Difference between lethargic and obtunded Difference between lethargic and obtunded | allnurses

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Difference between lethargic and obtunded

  1. 2 I'm a new RN, and new on a neuro trauma ICU. It is very important that I understand assessment descriptions. My last pt. was an SAH/SDH whose only response was localization to deep (and I mean deep) painful stimuli. No spontaneous movement and follows commands x0. 8 on the GCS. I described her in my assessment as "obtunded". My preceptor corrected me and pointed out that she was "lethargic". Lethargic in my mind describes someone who is drowsy but arousable. I think I can describe myself as lethargic at times. Can you experienced nurses shed some light on this assessment paramater so that I might better understand? Would love some insight on this.
  2. 16 Comments

  3. Visit  gwenith profile page
    #1 3
    i have only ever seen the descriptors used in a handful of books - they have long been replaced with the glascow coma scale simply because they were too confusing.

    dictonary definition

    obtunded: mentally dulled. a person may be obtunded due to head trauma. to obtund is to dull or blunt. from the latin obtundere, to blunt.

    an alert patient is vigilantly attentive and keen. a lethargic patient is dull, sluggish and appears half asleep. an obtunded patient opens their eyes, responds slowly to questions, is somewhat confused, and has a decreased interest in their environment. a stuporous patient is near unconscious with apparent mental inactivity and reduced ability to respond to stimulation. comatose patients are unconscious and unresponsive.

  4. Visit  suzanne4 profile page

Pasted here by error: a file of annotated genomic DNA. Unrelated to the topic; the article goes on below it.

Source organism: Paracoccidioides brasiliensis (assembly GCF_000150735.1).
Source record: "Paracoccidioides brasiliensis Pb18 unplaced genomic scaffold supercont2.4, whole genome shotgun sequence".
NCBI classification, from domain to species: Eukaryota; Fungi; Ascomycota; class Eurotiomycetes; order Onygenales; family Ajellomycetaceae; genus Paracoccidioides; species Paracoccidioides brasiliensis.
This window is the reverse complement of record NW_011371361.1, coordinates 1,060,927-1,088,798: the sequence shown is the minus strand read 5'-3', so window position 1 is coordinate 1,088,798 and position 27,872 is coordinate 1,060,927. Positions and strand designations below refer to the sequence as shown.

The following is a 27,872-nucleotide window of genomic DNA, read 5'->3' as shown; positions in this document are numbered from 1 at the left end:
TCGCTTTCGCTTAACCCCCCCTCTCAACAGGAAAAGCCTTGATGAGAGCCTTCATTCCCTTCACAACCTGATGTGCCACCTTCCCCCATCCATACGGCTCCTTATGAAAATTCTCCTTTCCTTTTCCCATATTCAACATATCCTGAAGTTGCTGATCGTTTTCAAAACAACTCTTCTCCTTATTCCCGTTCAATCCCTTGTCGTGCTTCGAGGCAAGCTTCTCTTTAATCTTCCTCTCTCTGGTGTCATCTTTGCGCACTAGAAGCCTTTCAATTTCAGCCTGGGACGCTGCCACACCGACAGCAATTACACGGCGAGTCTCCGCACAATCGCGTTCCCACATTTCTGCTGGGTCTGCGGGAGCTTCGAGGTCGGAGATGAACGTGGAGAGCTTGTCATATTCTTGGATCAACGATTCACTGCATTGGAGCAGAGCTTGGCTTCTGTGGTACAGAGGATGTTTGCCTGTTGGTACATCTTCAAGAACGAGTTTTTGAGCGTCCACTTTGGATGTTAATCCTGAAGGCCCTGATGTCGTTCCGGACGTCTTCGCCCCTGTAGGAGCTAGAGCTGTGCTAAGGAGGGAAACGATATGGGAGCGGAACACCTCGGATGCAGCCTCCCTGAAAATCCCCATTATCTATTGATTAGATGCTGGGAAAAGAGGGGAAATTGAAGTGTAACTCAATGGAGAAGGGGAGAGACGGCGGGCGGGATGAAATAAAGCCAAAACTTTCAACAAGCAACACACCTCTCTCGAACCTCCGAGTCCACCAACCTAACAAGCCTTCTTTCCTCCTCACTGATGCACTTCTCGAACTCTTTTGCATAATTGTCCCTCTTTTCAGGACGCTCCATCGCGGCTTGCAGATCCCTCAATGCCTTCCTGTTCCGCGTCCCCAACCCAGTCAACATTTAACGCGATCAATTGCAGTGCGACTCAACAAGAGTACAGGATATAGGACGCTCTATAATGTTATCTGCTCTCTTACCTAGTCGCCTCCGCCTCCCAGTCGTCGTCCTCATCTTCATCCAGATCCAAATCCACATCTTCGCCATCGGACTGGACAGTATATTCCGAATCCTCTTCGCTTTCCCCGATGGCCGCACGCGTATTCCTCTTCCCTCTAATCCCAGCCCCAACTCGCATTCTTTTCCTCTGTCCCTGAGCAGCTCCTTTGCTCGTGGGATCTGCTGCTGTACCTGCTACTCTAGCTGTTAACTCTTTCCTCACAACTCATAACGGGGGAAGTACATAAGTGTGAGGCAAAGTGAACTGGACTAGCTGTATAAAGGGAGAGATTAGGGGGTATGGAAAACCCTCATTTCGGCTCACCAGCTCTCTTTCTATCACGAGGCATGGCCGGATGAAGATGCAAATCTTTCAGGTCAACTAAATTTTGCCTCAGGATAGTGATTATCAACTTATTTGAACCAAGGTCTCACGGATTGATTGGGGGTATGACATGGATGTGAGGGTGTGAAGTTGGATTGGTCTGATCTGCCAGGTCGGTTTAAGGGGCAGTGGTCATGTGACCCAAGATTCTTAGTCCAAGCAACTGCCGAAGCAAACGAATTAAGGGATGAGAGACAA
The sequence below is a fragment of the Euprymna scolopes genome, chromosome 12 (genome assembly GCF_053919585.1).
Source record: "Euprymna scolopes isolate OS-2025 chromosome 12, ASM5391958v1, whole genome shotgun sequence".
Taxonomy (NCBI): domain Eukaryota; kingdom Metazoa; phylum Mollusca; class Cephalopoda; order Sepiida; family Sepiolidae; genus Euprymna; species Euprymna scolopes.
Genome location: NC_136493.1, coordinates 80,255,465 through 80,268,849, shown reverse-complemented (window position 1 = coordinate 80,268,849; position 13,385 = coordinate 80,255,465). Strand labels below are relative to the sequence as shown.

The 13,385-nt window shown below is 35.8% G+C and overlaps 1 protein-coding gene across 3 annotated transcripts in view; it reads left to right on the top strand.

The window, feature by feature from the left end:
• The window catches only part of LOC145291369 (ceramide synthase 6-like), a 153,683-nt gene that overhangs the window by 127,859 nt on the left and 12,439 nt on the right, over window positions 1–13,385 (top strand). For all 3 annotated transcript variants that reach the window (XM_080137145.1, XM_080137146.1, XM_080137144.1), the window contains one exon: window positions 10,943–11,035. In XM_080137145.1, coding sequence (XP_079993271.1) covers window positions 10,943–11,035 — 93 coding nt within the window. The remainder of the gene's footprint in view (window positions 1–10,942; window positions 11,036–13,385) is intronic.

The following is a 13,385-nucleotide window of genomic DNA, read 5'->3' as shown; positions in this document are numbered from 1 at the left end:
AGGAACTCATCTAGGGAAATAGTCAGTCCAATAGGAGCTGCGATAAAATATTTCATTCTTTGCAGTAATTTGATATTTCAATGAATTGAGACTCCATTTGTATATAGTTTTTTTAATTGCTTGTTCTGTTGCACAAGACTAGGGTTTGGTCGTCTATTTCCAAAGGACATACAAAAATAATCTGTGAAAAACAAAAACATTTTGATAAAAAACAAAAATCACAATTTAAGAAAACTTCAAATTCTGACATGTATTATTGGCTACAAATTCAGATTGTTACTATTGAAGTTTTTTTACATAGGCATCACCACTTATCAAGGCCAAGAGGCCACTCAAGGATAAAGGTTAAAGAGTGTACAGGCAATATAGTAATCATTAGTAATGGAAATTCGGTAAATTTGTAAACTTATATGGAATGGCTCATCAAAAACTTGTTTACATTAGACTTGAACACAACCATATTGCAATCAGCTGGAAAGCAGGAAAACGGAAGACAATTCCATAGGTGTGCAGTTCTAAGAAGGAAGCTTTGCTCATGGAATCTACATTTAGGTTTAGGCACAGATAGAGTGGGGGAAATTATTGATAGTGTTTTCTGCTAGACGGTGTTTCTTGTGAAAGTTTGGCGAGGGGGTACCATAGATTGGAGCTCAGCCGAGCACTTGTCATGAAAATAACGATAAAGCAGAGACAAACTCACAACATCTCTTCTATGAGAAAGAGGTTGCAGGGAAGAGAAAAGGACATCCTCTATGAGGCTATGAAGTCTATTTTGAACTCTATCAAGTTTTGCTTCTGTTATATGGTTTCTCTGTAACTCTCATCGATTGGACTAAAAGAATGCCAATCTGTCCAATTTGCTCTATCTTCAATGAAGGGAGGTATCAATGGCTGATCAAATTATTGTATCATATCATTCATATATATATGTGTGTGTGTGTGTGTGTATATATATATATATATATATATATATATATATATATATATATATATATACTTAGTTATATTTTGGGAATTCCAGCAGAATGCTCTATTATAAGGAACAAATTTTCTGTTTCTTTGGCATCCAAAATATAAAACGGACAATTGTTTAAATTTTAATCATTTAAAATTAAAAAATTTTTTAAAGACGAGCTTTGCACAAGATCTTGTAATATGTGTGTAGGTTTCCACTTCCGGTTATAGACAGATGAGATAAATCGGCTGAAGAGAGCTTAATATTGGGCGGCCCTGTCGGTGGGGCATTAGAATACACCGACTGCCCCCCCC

#2 5
    I do not agree with your preceptor. Any time that you really need to physically stimulate a patient to get any type of respnse from them, that is obtunded. If you did nothing, they would be doing nothing.

    Lethargic is someone who is very sleepy, but arouses easily by name calling or just a slight tap, but true physical stimulation needed and that is obtunded.
  5. Visit  EricJRN profile page
    #3 1
    I think everyone has slightly different ideas on what those descriptors mean. While I would agree with you, it's probably better to stick to more objective stuff, like GCS as Gwenith suggests. If you tell us that the pt withdraws an extremity with painful stimuli, then we're all pretty much on the same page.
  6. Visit  wonderbee profile page
    #4 1
    Thanks for the replies and advice. I did as was suggested on my shift yesterday. When charting, I avoided the whole word descriptor altogether and stuck with more objective information. So much to learn!
  7. Visit  valene profile page
    #5 4
    The terminology goes like this (in this order of progression) :spin: confusion=> lethargy=> obtunded=> stupor=> coma
  8. Visit  dorimar profile page
    #6 1
    Gesparis says it's better to be obtunded then sturporous. Obtunded, you are very difficult to arouse, but when you do arouse you talk clearly (even if only for 10 secs) and then you're out again. Stuporous you are very difficult to arouse and when you are aroused it is slurred garbled nonsense then you are out again. At least that's what I got from her CCRN tapes. (Lethargy is just mildl diffiuclty to arouse, like really drowsy).
  9. Visit  leggendario profile page
    #7 0
    What do you mean by the abbreviation SAH/SDH
  10. Visit  valene profile page
    #8 2
    SAH=subarachnoid hemorrhage
    SDH=subdural hemorrhage
  11. Visit  leggendario profile page
    #9 0
    Thanks for the reply,
    As for the new definition by the word obtuned. I think being in an obtuned state it is more likely similar to being in a state of drowsiness. What do you think guys ???
  12. Visit  treefish profile page
    #10 2
    When stimulating patients such as waking etc or assessing them , its preferable to use the word 'rouse' or 'roused' rather than 'aroused' as they can have quite different meanings.
    Though most pt's might prefer the latter .......
  13. Visit  speechpathologist profile page
    #11 0
    So where does "somnolent" fit in this hierarchy of rousability?
  14. Visit  nurseap profile page
    #12 0
    I'm a student practicing for the nclex and came across this description of the difference between certain terms:

    The patient is obtunded if he can be aroused with stimulation. If the patient shows no verbal or motor response to noxious stimuli, he’s comatose. If the patient remains in a deep sleep and only responds to vigorous and repeated stimulation, he is stuporous. If the patient has limited spontaneous movement and sluggish speech, he’s lethargic.